Even the trend towards renewable energy, such as solar power, or new inventions such as electric-powered cars, will not have an impact until the middle of the century, and even that is doubtful.
The reasons for this are, firstly, that in spite of a lot of politics (US pressures to reduce oil prices) and exciting technological changes, the demand for oil is increasing.
During the current decade, it rose from around 92 million to over 100 million barrels of oil per day. Part of this rise is due to China and India’s growing energy consumption.
Another part is due to the fact that petrochemical products and electricity stations consume much of the oil produced. In fact, perhaps, this is the key to the continuing strategic importance of this commodity. All means of transportation combined only consume 55 per cent of the oil produced.
The remainder goes into petrochemicals. In 1974, a novel appeared with the title The Tomorrow File. It was set in the year 2000 and centred around the premise that the processing of oil so that it can be used to make industrial products will far outstrip the use of oil as a source of fuel for internal combustion engines.
The signs are that this prediction will become reality in the foreseeable future. True, it did not occur at the turn of the millennium. But, despite the delay, it is happening now. The likelihood is that the “gold standard” for oil, which is cars, will not last much longer and will be replaced by other products.
The Arab oil producing countries, and Saudi Arabia in particular, still have a controlling share of oil production, whether crude, refined or processed, as well as the liquidity this gives them in dollars.
That liquidity, alone, is one of the most important political outputs of oil production. It affects the official rate of the dollar and, for example, it contributed to the realisation of economic stability in Egypt after the June 2013 Revolution and the defeat of the Muslim Brotherhood and its affiliated terrorist offshoots in the region.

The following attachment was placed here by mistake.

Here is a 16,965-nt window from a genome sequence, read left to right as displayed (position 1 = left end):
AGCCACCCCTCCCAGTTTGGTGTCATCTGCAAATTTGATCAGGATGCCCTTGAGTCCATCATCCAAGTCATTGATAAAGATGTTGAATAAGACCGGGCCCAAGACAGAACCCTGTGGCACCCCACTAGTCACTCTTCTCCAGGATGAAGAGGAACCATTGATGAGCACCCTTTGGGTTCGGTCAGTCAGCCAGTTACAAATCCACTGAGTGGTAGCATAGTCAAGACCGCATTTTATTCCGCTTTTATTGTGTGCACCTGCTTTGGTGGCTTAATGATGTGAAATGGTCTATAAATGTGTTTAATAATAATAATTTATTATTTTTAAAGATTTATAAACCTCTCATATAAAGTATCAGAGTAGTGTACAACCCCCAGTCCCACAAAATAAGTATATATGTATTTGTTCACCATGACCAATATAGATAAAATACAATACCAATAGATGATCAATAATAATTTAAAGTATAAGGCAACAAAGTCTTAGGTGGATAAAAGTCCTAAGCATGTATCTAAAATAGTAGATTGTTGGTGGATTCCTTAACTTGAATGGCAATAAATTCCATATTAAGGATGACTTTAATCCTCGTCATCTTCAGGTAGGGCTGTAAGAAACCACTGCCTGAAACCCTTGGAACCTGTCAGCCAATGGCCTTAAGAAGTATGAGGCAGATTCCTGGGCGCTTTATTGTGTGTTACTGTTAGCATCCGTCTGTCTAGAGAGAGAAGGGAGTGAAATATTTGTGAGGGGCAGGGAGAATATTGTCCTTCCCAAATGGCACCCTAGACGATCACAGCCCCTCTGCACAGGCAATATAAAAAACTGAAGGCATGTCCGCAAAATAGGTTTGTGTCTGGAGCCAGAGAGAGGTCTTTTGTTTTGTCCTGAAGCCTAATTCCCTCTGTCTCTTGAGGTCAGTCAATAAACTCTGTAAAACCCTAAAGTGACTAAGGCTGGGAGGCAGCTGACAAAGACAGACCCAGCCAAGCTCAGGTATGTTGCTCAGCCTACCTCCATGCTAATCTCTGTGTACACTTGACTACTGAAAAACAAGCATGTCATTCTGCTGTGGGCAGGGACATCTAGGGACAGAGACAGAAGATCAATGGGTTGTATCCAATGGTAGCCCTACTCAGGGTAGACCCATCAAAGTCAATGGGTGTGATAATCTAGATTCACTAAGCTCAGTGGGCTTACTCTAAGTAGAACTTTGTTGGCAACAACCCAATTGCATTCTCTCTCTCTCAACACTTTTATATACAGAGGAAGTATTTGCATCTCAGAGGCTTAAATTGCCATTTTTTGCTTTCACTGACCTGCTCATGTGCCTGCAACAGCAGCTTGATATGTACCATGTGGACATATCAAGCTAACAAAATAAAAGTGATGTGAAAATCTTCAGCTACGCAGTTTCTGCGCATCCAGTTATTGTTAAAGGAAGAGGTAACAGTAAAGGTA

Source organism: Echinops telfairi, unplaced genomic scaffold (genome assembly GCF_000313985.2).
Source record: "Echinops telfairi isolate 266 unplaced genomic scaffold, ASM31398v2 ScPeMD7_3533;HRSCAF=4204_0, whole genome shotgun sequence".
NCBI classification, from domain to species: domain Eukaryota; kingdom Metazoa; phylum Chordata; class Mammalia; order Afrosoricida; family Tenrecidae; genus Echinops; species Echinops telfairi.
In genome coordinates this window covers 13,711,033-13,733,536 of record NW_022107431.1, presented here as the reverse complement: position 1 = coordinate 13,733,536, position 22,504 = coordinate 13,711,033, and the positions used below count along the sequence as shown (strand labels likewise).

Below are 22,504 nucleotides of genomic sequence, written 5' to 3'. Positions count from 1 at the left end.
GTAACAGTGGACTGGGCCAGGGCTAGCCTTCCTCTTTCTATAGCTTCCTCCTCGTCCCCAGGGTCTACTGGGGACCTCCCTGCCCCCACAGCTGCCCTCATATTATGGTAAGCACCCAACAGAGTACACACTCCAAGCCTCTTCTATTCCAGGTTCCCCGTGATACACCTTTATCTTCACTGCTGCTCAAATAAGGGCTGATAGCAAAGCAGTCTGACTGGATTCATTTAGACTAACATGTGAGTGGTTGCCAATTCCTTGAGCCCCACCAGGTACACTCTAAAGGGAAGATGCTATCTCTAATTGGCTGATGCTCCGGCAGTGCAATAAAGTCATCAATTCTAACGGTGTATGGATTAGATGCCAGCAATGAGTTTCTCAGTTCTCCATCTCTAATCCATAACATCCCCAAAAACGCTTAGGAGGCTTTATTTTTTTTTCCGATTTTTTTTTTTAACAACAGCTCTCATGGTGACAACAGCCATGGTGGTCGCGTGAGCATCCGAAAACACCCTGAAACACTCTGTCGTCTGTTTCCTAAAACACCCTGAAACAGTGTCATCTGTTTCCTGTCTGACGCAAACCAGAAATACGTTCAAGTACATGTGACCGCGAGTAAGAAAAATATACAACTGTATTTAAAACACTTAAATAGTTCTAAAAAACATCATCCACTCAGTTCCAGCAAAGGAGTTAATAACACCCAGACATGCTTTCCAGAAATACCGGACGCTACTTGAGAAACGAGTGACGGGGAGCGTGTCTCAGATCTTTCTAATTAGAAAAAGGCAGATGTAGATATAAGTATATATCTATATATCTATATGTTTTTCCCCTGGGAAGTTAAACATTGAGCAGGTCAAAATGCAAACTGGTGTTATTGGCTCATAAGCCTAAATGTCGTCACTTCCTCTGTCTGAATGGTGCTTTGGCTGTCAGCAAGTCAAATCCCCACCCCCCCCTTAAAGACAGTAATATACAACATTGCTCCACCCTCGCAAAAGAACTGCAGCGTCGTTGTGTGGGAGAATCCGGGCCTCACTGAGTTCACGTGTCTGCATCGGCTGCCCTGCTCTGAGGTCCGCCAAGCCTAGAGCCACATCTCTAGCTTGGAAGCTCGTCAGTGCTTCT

Saudi Arabia has additional advantages. Although the second largest oil producer, it is the first in terms of the ability to control supply and demand since it has a margin to raise production from around seven million to around 12 million barrels a day.
This gives it considerable political manoeuvrability and greater influence on regional and international relations.
If our most pressing concern, today, is to achieve stability in a region that has been plagued by revolutions, turmoil and civil wars since the beginning of this century, then the evidence is pointing to a sharp decline in the numbers of people killed in this region.
If cars are the gold standard for the state of oil in the world, the numbers of road deaths are one of the ways to measure the state of stability in the world.
More than 1.25 million people in the world die in road accidents. This is more than the number of people in the world killed by war, terrorism and organised crime put together.
In the Middle East, the number of war casualties has declined considerably. It is now lower than the number of victims of car accidents. Oil and Saudi Arabia and the other oil producing countries still have major roles to play.
There are big lessons we need to learn from all the above.
* The writer is chairman of the board, CEO and director of the Regional Centre for Strategic Studies.
* A version of this article appears in print in the 25 October, 2018 edition of Al-Ahram Weekly under the headline: Oil and politics